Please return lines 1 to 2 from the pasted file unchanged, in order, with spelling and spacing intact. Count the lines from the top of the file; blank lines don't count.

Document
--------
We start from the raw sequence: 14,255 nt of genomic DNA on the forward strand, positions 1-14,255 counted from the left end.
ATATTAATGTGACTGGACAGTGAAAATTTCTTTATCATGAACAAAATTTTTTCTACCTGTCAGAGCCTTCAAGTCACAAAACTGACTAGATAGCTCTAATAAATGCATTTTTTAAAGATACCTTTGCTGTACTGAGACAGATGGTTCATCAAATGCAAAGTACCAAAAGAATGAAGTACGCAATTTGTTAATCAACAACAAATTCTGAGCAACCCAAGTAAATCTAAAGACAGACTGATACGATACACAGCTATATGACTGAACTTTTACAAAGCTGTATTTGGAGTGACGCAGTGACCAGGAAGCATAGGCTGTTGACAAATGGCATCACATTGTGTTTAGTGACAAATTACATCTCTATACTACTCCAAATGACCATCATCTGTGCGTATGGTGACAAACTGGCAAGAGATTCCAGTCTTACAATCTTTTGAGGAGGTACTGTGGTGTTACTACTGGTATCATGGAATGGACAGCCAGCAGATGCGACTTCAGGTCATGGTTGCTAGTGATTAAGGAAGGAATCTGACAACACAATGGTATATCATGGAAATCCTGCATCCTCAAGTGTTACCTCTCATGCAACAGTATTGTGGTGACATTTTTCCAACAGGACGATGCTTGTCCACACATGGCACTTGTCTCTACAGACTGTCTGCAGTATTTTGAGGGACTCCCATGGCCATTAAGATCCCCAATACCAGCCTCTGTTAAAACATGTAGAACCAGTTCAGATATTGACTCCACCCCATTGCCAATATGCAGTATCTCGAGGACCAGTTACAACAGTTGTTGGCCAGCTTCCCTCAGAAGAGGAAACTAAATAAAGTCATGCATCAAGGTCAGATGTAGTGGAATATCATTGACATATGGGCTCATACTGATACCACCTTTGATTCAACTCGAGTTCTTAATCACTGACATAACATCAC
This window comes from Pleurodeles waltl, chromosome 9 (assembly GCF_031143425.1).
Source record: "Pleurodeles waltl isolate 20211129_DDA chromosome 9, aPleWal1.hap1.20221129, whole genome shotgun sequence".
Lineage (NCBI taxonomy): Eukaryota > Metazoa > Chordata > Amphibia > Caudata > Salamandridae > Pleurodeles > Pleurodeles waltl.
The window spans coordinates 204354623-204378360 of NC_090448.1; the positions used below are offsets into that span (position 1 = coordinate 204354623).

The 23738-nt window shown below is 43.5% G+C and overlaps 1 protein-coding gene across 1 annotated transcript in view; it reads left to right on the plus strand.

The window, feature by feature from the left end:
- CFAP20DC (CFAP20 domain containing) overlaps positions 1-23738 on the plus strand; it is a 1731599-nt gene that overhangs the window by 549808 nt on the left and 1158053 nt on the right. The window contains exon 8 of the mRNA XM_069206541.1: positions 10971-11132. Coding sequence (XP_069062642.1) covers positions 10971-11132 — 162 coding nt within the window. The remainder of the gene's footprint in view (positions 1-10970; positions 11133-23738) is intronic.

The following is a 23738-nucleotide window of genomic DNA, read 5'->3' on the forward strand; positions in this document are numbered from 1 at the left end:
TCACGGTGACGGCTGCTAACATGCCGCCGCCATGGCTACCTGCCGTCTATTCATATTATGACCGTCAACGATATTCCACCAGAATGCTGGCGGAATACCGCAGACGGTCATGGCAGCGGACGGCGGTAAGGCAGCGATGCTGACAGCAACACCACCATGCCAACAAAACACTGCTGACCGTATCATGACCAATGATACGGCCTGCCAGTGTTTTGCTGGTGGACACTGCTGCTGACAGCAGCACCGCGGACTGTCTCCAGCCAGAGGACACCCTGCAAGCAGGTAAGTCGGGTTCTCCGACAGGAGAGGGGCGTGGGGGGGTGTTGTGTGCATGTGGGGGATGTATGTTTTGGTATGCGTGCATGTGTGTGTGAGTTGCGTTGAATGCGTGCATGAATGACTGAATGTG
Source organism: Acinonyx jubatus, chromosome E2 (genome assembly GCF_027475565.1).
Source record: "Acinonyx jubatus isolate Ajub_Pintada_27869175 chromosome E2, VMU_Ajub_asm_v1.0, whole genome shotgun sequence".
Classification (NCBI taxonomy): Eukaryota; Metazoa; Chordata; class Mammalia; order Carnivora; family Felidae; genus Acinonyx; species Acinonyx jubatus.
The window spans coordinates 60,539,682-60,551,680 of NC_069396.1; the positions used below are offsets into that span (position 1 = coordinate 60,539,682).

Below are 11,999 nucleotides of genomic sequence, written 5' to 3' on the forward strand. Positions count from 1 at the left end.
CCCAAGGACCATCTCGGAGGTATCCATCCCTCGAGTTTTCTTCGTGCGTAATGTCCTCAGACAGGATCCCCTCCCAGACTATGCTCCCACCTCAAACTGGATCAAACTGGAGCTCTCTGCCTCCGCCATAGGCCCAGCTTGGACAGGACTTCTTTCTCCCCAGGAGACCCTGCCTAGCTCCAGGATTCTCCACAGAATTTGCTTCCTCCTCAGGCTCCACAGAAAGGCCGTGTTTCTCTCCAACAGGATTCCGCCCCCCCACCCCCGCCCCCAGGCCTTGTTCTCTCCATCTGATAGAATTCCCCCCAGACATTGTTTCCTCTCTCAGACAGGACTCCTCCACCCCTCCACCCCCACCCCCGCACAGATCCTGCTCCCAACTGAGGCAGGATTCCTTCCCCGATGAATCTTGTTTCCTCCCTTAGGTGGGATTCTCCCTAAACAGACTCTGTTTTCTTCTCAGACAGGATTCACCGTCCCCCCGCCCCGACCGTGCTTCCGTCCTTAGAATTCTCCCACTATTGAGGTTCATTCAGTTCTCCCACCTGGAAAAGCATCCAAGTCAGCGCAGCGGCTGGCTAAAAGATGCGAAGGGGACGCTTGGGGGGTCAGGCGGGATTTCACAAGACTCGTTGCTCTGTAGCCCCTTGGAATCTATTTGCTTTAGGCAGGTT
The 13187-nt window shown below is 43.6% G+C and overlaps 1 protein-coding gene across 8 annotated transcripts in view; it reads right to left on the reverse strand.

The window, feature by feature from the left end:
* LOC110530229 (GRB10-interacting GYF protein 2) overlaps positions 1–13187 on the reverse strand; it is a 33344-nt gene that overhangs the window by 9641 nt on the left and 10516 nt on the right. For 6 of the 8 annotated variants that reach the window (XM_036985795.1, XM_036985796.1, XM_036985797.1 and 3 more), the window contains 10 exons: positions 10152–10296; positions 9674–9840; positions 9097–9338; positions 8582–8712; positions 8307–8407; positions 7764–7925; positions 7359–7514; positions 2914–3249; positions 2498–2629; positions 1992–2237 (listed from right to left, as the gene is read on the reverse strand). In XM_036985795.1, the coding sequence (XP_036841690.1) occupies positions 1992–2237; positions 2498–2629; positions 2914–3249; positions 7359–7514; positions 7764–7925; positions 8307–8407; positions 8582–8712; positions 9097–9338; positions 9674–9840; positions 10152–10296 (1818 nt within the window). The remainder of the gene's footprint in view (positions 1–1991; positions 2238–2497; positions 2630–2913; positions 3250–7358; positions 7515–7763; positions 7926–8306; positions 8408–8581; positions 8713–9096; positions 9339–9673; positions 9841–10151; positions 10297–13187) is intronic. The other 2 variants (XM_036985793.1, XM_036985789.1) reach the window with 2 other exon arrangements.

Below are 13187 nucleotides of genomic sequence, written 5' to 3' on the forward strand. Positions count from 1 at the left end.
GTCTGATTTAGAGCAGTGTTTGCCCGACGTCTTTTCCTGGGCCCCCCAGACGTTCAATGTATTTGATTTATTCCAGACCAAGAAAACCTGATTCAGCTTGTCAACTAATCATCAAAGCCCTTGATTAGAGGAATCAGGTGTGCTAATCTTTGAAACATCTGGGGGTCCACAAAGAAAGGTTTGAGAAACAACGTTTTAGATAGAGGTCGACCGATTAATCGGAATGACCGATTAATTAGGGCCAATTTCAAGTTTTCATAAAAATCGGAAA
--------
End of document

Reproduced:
We start from the raw sequence: 14,255 nt of genomic DNA on the forward strand, positions 1-14,255 counted from the left end.
ATATTAATGTGACTGGACAGTGAAAATTTCTTTATCATGAACAAAATTTTTTCTACCTGTCAGAGCCTTCAAGTCACAAAACTGACTAGATAGCTCTAATAAATGCATTTTTTAAAGATACCTTTGCTGTACTGAGACAGATGGTTCATCAAATGCAAAGTACCAAAAGAATGAAGTACGCAATTTGTTAATCAACAACAAATTCTGAGCAACCCAAGTAAATCTAAAGACAGACTGATACGATACACAGCTATATGACTGAACTTTTACAAAGCTGTATTTGGAGTGACGCAGTGACCAGGAAGCATAGGCTGTTGACAAATGGCATCACATTGTGTTTAGTGACAAATTACATCTCTATACTACTCCAAATGACCATCATCTGTGCGTATGGTGACAAACTGGCAAGAGATTCCAGTCTTACAATCTTTTGAGGAGGTACTGTGGTGTTACTACTGGTATCATGGAATGGACAGCCAGCAGATGCGACTTCAGGTCATGGTTGCTAGTGATTAAGGAAGGAATCTGACAACACAATGGTATATCATGGAAATCCTGCATCCTCAAGTGTTACCTCTCATGCAACAGTATTGTGGTGACATTTTTCCAACAGGACGATGCTTGTCCACACATGGCACTTGTCTCTACAGACTGTCTGCAGTATTTTGAGGGACTCCCATGGCCATTAAGATCCCCAATACCAGCCTCTGTTAAAACATGTAGAACCAGTTCAGATATTGACTCCACCCCATTGCCAATATGCAGTATCTCGAGGACCAGTTACAACAGTTGTTGGCCAGCTTCCCTCAGAAGAGGAAACTAAATAAAGTCATGCATCAAGGTCAGATGTAGTGGAATATCATTGACATATGGGCTCATACTGATACCACCTTTGATTCAACTCGAGTTCTTAATCACTGACATAACATCAC